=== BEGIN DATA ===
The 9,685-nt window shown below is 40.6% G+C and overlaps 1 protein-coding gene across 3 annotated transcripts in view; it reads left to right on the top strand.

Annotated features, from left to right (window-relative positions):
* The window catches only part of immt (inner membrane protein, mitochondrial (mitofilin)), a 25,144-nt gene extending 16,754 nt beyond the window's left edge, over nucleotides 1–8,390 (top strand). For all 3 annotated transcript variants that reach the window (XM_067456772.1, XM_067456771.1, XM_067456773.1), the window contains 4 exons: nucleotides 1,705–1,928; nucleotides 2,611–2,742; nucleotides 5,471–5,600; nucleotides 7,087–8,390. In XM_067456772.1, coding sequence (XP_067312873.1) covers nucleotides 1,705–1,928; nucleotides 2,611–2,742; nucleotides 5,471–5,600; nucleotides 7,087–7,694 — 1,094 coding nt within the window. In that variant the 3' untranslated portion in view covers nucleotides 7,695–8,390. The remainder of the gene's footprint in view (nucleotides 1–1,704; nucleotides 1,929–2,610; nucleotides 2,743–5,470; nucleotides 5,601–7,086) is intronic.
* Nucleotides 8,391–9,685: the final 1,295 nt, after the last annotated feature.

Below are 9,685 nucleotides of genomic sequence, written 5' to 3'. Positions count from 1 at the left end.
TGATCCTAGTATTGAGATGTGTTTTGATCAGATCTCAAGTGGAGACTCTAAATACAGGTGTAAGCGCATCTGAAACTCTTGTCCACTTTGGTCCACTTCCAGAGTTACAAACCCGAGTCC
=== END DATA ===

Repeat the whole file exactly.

The 9,685-nt window shown below is 40.6% G+C and overlaps 1 protein-coding gene across 3 annotated transcripts in view; it reads left to right on the top strand.

Annotated features, from left to right (window-relative positions):
* The window catches only part of immt (inner membrane protein, mitochondrial (mitofilin)), a 25,144-nt gene extending 16,754 nt beyond the window's left edge, over nucleotides 1–8,390 (top strand). For all 3 annotated transcript variants that reach the window (XM_067456772.1, XM_067456771.1, XM_067456773.1), the window contains 4 exons: nucleotides 1,705–1,928; nucleotides 2,611–2,742; nucleotides 5,471–5,600; nucleotides 7,087–8,390. In XM_067456772.1, coding sequence (XP_067312873.1) covers nucleotides 1,705–1,928; nucleotides 2,611–2,742; nucleotides 5,471–5,600; nucleotides 7,087–7,694 — 1,094 coding nt within the window. In that variant the 3' untranslated portion in view covers nucleotides 7,695–8,390. The remainder of the gene's footprint in view (nucleotides 1–1,704; nucleotides 1,929–2,610; nucleotides 2,743–5,470; nucleotides 5,601–7,086) is intronic.
* Nucleotides 8,391–9,685: the final 1,295 nt, after the last annotated feature.

Below are 9,685 nucleotides of genomic sequence, written 5' to 3'. Positions count from 1 at the left end.
TGATCCTAGTATTGAGATGTGTTTTGATCAGATCTCAAGTGGAGACTCTAAATACAGGTGTAAGCGCATCTGAAACTCTTGTCCACTTTGGTCCACTTCCAGAGTTACAAACCCGAGTCC